Following news yesterday of the recent deaths of two more people at Phnom Penh’s notorious Prey Speu social affairs centre, officials heaped praise on the facility and vowed that detainments there would continue.
The pair, who were rounded up and taken to the centre as part of official efforts to “clean” the streets ahead of last month’s Pchum Ben festival, died just days apart, according to local rights group Licadho.
One man drowned in a pond in the compound, while the cause of a woman’s death was not established prior to her cremation, Licadho said in a statement.
Wan-Hea Lee, country representative of the United Nations Office of the High Commissioner for Human Rights (OHCHR), said the agency had received similar reports.
“According to our sources, the two deaths were of one woman who died while sleeping and one man who died while bathing in the pond.”
They are the second and third deaths at Prey Speu in less than a year.
On Sunday, detainees at the facility, which officially changed its name to Por Sen Chey Vocational Training Centre in 2013, said in interviews that two other men had been taken away to hospital after falling seriously ill.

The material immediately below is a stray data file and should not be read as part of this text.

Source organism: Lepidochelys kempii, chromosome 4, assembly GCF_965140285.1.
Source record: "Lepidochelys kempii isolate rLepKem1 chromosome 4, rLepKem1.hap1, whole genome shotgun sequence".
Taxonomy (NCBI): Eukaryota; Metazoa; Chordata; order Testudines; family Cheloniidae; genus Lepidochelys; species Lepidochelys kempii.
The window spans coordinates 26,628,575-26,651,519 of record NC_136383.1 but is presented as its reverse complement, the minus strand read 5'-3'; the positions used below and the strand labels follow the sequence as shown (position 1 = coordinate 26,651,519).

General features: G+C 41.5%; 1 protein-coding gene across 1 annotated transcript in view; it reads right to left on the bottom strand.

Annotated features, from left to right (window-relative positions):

Staff at the centre refused to reveal which hospital the men had been taken to, while officials from Phnom Penh’s Social Affairs Department have denied any knowledge of the deaths or illnesses.
The head of the department, Son Sophal, yesterday insisted that the centre, which has long been linked to abuses, was a suitable place to send homeless people, sex workers and other “undesirables”.
“We have reformed the centre, so it is better now,” he said. “We have nearly finished our project to build a new building [there] and supply more clean water and toilets for them.”
Kim Vutha, head of security for the capital’s Daun Penh district, said street sweeps and the subsequent detention of people in Prey Speu would continue as part of efforts “to bring public order to our city”.
As of yesterday, Lee of OHCHR said more than 50 people were believed to remain at the centre, though a lack of a systematic registration system meant the exact number was unknown.
Phil Robertson, deputy director of Human Rights Watch’s Asia division, said Prey Speu operates in a “totally opaque, unaccountable manner that seems designed to cover up the assorted abuses that happen there”.